- Pacemakers: A pacemaker is a device that uses low energy electrical pulses to prompt the heart to beat whenever a pause in the rhythm is detected. They can help to coordinate electrical signals between the upper and lower chambers so they will beat in a coordinated fashion. Pacemakers can help speed up a slow heart rate. They are typically implanted through a vein under the collar bone. The procedure is performed by the pediatric electrophysiologist with anesthesiology sedating the patient. The patient is admitted overnight for IV antibiotics and post-operative care.
- Internal cardioverter-defibrillators (ICD): An ICD is a special type of cardiac device that can recognize abnormal heart rhythms in the bottom part of the heart and deliver therapy if needed to restore the heart to a normal rhythm. Like a pacemaker, they are typically implanted through a vein under the collar bone. The procedure is performed by the pediatric electrophysiologist with anesthesiology sedating the patient. The patient is admitted overnight for IV antibiotics and post-operative care.
- Prevention of sudden cardiac death: CHoR is the Project ADAM affiliate for central Virginia. Dr. Phillips is the Medical Director of the program. Project ADAM affiliates strive to assist schools and communities in establishing an emergency plan to place into action in the incidence of a sudden cardiac arrest. It’s not enough simply to have AEDs in the building. Lives are saved when schools are prepared not only with a documented plan but also with a cardiac response team, in addition to being well trained and practiced on how to respond in the event of a cardiac emergency.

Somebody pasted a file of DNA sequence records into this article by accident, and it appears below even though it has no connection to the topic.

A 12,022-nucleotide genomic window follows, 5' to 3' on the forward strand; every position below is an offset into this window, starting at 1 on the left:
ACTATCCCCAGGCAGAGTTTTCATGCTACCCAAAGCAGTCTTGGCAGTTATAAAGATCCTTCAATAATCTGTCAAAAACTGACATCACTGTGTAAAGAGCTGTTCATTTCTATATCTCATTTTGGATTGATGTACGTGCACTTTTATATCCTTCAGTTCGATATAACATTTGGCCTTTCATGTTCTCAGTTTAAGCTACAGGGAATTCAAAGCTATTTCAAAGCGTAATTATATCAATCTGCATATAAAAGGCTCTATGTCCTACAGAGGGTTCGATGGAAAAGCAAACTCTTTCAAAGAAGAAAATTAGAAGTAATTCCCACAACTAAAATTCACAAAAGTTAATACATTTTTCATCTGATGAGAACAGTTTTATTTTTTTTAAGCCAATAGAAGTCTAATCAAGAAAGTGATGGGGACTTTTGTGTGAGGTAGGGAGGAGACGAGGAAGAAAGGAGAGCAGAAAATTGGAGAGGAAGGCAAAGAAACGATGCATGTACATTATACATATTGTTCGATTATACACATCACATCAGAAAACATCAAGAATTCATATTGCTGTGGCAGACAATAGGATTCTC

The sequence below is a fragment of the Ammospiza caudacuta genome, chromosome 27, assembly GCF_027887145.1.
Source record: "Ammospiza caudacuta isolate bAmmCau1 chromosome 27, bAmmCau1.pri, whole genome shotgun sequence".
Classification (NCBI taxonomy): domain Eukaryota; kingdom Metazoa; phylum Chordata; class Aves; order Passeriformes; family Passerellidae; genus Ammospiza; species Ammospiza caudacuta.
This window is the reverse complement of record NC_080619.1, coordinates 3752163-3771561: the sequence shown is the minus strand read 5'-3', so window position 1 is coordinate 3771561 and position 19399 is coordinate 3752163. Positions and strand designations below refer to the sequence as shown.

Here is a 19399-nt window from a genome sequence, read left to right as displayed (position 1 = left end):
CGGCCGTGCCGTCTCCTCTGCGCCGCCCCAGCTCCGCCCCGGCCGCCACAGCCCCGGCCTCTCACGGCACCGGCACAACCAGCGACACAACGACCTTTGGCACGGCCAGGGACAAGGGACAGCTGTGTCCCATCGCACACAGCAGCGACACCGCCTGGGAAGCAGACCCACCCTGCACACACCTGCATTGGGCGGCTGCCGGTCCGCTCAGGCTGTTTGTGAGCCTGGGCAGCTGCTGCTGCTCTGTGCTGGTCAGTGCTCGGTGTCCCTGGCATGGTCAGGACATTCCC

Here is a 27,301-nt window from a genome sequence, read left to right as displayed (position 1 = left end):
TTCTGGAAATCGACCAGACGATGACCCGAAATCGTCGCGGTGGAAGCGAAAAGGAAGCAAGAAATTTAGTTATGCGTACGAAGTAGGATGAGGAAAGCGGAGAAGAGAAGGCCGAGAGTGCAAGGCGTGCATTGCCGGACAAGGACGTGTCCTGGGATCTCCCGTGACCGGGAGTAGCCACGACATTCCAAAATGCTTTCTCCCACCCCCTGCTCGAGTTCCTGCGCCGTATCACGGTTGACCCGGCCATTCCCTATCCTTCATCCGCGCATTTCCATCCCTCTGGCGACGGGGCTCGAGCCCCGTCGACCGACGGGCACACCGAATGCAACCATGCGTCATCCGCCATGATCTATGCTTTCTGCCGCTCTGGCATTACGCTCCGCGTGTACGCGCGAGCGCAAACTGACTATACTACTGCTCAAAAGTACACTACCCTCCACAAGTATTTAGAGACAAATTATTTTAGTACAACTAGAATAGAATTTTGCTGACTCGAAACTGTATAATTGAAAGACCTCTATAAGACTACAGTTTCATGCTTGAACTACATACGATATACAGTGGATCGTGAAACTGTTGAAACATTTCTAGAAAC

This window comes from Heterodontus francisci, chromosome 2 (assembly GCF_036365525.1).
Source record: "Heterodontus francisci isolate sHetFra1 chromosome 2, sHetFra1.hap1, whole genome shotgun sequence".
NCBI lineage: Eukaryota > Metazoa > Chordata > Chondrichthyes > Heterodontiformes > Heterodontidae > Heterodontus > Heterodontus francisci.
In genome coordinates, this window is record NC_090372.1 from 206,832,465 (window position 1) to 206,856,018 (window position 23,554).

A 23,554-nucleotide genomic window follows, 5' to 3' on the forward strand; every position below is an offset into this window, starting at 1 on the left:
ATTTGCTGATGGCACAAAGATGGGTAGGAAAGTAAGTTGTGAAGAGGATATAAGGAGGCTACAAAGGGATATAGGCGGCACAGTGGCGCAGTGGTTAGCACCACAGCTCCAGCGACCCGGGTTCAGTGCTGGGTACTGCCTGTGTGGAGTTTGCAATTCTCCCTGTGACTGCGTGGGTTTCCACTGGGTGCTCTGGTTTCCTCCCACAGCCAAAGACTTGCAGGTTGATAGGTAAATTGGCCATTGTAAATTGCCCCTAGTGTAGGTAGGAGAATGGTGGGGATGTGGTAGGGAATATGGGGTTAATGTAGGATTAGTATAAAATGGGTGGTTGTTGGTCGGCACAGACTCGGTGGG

Educating families about living with heart conditions such as arrhythmias
Dr. Phillips’ philosophy is that he treats all his patients as if they were his own. His approach to a child or young adult is patience and education. He likes to spend time with the patient and family to explain the mechanism of their disease. This helps families be confident in recognizing signs of both small problems, as well as potentially larger issues, such as sudden cardiac arrest.